Doune
Doune, Police Burgh, Perthshire, Scotland, 84 M. N.w. Of Stirling By The L.m.s.r. Pop. (1931) 822. It Is On The Left Bank Of The Teith, Here Crossed By The Bridge Built In 1535 By Robert Spittal, Tailor To James Iv. The Town Was Once Famous For Pistols And Sporrans. Doune ...

Douro
Douro (span. Duero, Port. Douro, Anc. Darius), A River Of The Iberian Peninsula. The Douro Rises South Of The Sierra De La Demanda In The Pico De Urbion, An Isolated Mass 7,389 F T. High. It Curves Past Soria And Then Flows Westward Across Old Castile. It Passes South Of ...

Douroucouli
Douroucouli, The Native Name Of A Small Group Of American Monkeys Ranging From Nicaragua To Amazonia And Eastern Peru, And Forming The Genus Nyctipitltecus. In Addition To The Absence Of Prehensile Power In Their Tails, Douroucoulis Are Distinguished By Their Large Eyes. The Ears Are Short, And The Hair Round ...

Douw
Douw (or Dow), Gerrit (grrard) (1613-1675), Dutch Painter, Was Born At Leyden On April 7, 1613. His First Instructor Was Bartholomew Dolendo, An Engraver ; And He Afterwards Learned The Art Of Glass-painting Under Peter Couwenhorn. In 1628 He Became A Pupil Of Rembrandt, From Whom He Acquired His Skill ...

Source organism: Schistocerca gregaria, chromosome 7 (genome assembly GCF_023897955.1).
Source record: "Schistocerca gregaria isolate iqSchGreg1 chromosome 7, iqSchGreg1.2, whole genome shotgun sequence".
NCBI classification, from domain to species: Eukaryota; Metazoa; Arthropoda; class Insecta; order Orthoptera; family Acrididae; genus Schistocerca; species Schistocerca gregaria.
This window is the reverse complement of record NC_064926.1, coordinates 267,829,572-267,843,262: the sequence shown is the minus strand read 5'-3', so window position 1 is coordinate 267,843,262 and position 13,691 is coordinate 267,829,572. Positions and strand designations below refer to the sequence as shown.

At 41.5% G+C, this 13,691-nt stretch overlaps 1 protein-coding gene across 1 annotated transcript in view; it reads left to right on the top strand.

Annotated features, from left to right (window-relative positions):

Dove
Dove, A River Of England, Tributary To The Trent, Rising In Axe Edge, Derbyshire, And Through Almost Its Entire Course Form= Ing The Boundary Of That County With Staffordshire. In Its Upper Course It Traverses A Fine Narrow Valley, Where The Limestone Hills Exhibit Many Picturesque Cliffs, Gullies And Caves. ...

Dovekie
Dovekie The Common Name In North America For The Little Auk (alle Alle). (see Auk.) The Name Is Applied By Sailors To The Black Guillemot. (see Guillemot.) ...

Dover
Dover, A Seaport And Municipal And Parliamentary Borough Of Kent, England, One Of The Cinque Ports, 76 M. E.s.e. Of London By The Southern Railway. Pop. 41,095. It Is Situ Ated At The Mouth Of A Small Stream, The Dour, Whose Valley Here Breaches The High Chalk Cliffs Which Fringe ...

Dovercourt